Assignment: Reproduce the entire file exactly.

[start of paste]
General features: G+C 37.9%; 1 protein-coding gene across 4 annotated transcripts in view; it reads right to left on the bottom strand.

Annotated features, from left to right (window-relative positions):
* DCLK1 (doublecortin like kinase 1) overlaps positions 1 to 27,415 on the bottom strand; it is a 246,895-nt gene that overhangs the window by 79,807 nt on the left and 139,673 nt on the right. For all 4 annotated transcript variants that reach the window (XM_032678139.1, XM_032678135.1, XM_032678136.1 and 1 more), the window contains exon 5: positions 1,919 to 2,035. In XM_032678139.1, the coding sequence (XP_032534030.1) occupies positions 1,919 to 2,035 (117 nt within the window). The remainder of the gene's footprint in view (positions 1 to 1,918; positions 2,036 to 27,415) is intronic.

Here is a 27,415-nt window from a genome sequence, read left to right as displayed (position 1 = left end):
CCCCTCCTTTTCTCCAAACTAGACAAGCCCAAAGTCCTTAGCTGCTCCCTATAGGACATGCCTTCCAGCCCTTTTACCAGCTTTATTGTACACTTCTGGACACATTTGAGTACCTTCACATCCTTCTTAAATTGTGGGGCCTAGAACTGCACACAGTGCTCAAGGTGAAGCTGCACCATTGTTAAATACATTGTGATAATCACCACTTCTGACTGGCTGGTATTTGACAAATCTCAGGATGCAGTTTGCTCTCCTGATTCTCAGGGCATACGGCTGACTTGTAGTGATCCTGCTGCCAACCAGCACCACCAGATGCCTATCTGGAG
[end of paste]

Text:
General features: G+C 37.9%; 1 protein-coding gene across 4 annotated transcripts in view; it reads right to left on the bottom strand.

Annotated features, from left to right (window-relative positions):
* DCLK1 (doublecortin like kinase 1) overlaps positions 1 to 27,415 on the bottom strand; it is a 246,895-nt gene that overhangs the window by 79,807 nt on the left and 139,673 nt on the right. For all 4 annotated transcript variants that reach the window (XM_032678139.1, XM_032678135.1, XM_032678136.1 and 1 more), the window contains exon 5: positions 1,919 to 2,035. In XM_032678139.1, the coding sequence (XP_032534030.1) occupies positions 1,919 to 2,035 (117 nt within the window). The remainder of the gene's footprint in view (positions 1 to 1,918; positions 2,036 to 27,415) is intronic.

Here is a 27,415-nt window from a genome sequence, read left to right as displayed (position 1 = left end):
CCCCTCCTTTTCTCCAAACTAGACAAGCCCAAAGTCCTTAGCTGCTCCCTATAGGACATGCCTTCCAGCCCTTTTACCAGCTTTATTGTACACTTCTGGACACATTTGAGTACCTTCACATCCTTCTTAAATTGTGGGGCCTAGAACTGCACACAGTGCTCAAGGTGAAGCTGCACCATTGTTAAATACATTGTGATAATCACCACTTCTGACTGGCTGGTATTTGACAAATCTCAGGATGCAGTTTGCTCTCCTGATTCTCAGGGCATACGGCTGACTTGTAGTGATCCTGCTGCCAACCAGCACCACCAGATGCCTATCTGGAG